I looked the plant over carefully; it looked slightly greyish, but still slightly greenish. Kind of the pasty plant version of me. Actually, it had fared remarkably well considering I had inadvertently confined it in the plant equivalent of the Black Hole of Calcutta for over two months. Thank God it needed minimal care. It looked like I’d discovered it in time. Now, I have a fondness for underdogs and bonded immediately with my plant, and I named it Rupert after the giant rampaging guinea pig that crashed through my dreams a short while ago.
I noticed that one of our developers, Amber, had four air plants sitting in a shallow dish of water on the floor in a beam of sunlight, so I asked if Rupert could join them. So, for the next week, every couple of days, Rupert joined his brothers and sisters. And to me, it looked like he started to perk up. Amber even gave me the link that she’d found to an article about caring for air plants.
I’ll summarize the article for you:
- Dunk your plant.
- Shake out all the water.
- Air dry it.
- Make sure it has light but don’t bake it.
- Give it plant food occasionally.
- Provide it space.
That seemed super simple — Rupert would be growing like a weed in no time. So I dunked him in a glass of water and left him floating for a couple of hours. After pulling him out, I shook him vigorously like Desi Arnaz with a new set of maracas, and air dried him, which is not hard to do in low-humidity Arizona. He got plenty of sunlight, and he had plenty of space on my desk. And I dropped him off for play dates at Amber’s desk with her plant brood.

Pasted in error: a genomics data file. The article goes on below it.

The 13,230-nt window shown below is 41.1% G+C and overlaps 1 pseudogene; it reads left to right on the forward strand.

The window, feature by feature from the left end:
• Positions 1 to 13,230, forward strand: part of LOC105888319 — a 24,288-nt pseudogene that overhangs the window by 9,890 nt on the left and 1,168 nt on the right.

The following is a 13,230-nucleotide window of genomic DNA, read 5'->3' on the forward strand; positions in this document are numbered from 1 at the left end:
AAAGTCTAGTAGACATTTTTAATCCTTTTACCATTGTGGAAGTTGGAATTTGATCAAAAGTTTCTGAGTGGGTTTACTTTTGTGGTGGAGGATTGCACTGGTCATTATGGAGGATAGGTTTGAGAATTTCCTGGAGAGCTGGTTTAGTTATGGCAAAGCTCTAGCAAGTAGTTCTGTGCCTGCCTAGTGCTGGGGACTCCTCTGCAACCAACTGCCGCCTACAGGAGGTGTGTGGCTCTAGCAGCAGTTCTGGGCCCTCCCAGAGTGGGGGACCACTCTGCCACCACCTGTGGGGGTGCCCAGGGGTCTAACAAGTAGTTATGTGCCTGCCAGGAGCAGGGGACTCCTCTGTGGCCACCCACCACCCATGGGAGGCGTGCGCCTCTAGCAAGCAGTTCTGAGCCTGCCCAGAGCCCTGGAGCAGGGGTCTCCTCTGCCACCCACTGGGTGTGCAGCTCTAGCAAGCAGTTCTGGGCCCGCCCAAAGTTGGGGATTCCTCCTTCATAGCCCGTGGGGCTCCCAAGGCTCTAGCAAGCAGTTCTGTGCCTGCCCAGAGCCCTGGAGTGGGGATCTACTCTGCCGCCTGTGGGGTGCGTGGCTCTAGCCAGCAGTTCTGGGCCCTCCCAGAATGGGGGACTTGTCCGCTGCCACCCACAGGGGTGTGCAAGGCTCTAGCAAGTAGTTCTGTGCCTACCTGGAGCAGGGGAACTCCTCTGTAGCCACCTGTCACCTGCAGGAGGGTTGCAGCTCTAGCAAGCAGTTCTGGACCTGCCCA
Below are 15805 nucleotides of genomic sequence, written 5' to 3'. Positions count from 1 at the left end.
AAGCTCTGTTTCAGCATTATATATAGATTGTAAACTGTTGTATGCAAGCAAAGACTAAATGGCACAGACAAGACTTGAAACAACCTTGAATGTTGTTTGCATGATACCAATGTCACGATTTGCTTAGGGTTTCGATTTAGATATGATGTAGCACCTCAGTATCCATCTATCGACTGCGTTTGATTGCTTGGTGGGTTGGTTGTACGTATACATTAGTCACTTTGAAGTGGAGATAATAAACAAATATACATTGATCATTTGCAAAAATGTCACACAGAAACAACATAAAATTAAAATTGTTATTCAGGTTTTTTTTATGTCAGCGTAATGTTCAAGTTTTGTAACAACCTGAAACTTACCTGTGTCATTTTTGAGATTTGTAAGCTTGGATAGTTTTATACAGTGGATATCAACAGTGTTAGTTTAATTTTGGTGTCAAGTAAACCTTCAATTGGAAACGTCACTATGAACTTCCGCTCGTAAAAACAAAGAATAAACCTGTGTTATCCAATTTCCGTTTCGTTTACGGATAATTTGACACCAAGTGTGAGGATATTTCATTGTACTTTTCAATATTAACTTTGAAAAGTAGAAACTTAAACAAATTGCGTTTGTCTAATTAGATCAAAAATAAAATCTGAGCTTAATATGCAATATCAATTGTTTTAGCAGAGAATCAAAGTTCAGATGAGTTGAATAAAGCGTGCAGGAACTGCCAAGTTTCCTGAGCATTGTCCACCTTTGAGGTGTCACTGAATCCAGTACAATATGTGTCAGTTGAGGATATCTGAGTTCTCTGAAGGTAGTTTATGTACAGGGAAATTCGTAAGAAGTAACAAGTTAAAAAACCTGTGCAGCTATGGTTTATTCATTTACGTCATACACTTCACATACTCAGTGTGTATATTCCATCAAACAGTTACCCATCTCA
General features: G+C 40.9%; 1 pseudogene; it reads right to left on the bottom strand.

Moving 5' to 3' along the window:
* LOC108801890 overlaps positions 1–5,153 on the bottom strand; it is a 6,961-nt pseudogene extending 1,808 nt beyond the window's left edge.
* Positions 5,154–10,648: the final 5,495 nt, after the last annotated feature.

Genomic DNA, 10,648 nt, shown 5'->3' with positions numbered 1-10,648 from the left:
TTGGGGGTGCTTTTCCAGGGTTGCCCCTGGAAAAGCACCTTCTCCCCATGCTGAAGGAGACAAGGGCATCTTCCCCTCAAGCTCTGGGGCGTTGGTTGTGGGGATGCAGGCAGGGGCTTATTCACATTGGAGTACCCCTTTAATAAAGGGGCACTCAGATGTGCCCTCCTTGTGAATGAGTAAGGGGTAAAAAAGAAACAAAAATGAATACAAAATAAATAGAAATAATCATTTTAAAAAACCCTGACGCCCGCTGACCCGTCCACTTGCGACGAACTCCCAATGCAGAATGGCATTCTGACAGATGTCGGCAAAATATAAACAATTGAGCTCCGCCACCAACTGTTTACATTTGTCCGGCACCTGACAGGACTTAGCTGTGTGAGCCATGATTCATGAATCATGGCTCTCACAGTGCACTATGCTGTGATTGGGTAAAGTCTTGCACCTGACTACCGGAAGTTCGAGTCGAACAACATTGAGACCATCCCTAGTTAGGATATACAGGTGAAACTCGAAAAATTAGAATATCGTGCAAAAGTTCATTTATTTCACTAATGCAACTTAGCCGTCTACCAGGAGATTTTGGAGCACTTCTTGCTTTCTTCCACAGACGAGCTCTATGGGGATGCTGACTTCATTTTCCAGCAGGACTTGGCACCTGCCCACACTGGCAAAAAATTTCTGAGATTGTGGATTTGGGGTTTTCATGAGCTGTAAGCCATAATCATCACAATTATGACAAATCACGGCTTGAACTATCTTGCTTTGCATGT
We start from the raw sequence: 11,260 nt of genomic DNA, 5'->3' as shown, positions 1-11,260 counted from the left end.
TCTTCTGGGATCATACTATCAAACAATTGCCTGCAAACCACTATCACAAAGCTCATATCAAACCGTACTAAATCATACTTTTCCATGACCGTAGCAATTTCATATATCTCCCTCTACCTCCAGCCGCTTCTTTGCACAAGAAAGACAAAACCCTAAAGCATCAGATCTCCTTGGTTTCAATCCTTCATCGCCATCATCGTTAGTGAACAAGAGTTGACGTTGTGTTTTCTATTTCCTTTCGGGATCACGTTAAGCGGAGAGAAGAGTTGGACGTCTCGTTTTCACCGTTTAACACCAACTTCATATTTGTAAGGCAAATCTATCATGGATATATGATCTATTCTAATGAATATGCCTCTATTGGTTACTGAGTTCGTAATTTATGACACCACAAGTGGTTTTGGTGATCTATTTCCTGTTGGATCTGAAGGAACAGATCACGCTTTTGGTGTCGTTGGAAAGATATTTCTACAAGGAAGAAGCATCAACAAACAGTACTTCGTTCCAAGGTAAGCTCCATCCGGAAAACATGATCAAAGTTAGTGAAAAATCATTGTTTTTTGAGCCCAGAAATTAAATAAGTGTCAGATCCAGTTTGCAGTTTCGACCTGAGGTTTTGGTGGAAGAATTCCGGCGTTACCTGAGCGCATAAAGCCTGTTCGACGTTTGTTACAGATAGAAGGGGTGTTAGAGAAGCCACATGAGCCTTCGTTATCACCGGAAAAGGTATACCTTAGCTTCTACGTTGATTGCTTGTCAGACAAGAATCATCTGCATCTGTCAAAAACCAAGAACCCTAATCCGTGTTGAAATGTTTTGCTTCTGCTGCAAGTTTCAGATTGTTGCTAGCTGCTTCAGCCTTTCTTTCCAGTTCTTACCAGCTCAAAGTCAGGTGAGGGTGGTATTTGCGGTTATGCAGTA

Dark clouds on the horizon
A couple of days after I introduced Rupert to his new regimen, Amber reported that he didn’t look that great. Concerned, I checked him over, and he did look a little funky and had some black on his leaves.
Maybe, after two months of toughing it out in the grim darkness of The Box, the sudden shock of living the good life had been too much of a shock to Rupert’s system? I knew I should have just stuck with my original routine. Stupid article. The author should have retitled it 6 guaranteed ways to kill Rupert.
I glanced at the article again to see if I’d missed anything critical. No, other than the plant food, but Amber hadn’t given her plants any food yet. I’d done everything…
I reread it more carefully. Uh oh. When they said dunk him, they didn’t mean submerge him for hours. Dunk. Remove immediately. Shake off excess water to prevent mold and rot.
Oops. I’d accidentally been waterboarding poor Rupert until he was a waterlogged mess.
Feeling bad, from that point on, I began taking extra good care of Rupert, basically putting him into plant intensive care. We were going to see this through together.
“You know, I don’t think Rupert’s gonna make it,” said Amber the next morning.
“Shut up! Don’t jinx him!” I said.
By the next day, Rupert was looking pretty poorly with more black leaves. When I came back from lunch, I found Rupert on my desk under a memorial sign that Amber had made.
Amber had quarantined her plants by heartlessly kicking poor Rupert out of the air plant playgroup. One of her plants wasn’t looking so hot and she blamed Rupert for spreading his plant funk. Still, I wasn’t ready to give up and I dipped Rupert in water and carefully shook him out and put him in the sunlight to build up his strength. I tried to encourage him.
“Come on, buddy. You can make it.”
“I think your plant has gone tits up,” said another coworker looking at him on my desk, nose wrinkled in distaste. I had to admit, things weren’t looking good. By this point, Rupert had curled up into a fetal ball and his leaves were becoming brittle.
I still wasn’t quite ready to call it a game, thinking that he might miraculously rally with more TLC and positive thinking. I watered him and gave him sunlight in preparation for the long Easter weekend. But when I walked into the office this morning, Rupert was looking like a miniature tumbleweed. (I forgot to take a picture of his sad, mummified state. You’ll have to use your imagination.)
Anyway, this is why I don’t have plants.
Photo courtesy of photographer extraordinaire, Alex Szymanek (all rights reserved by him).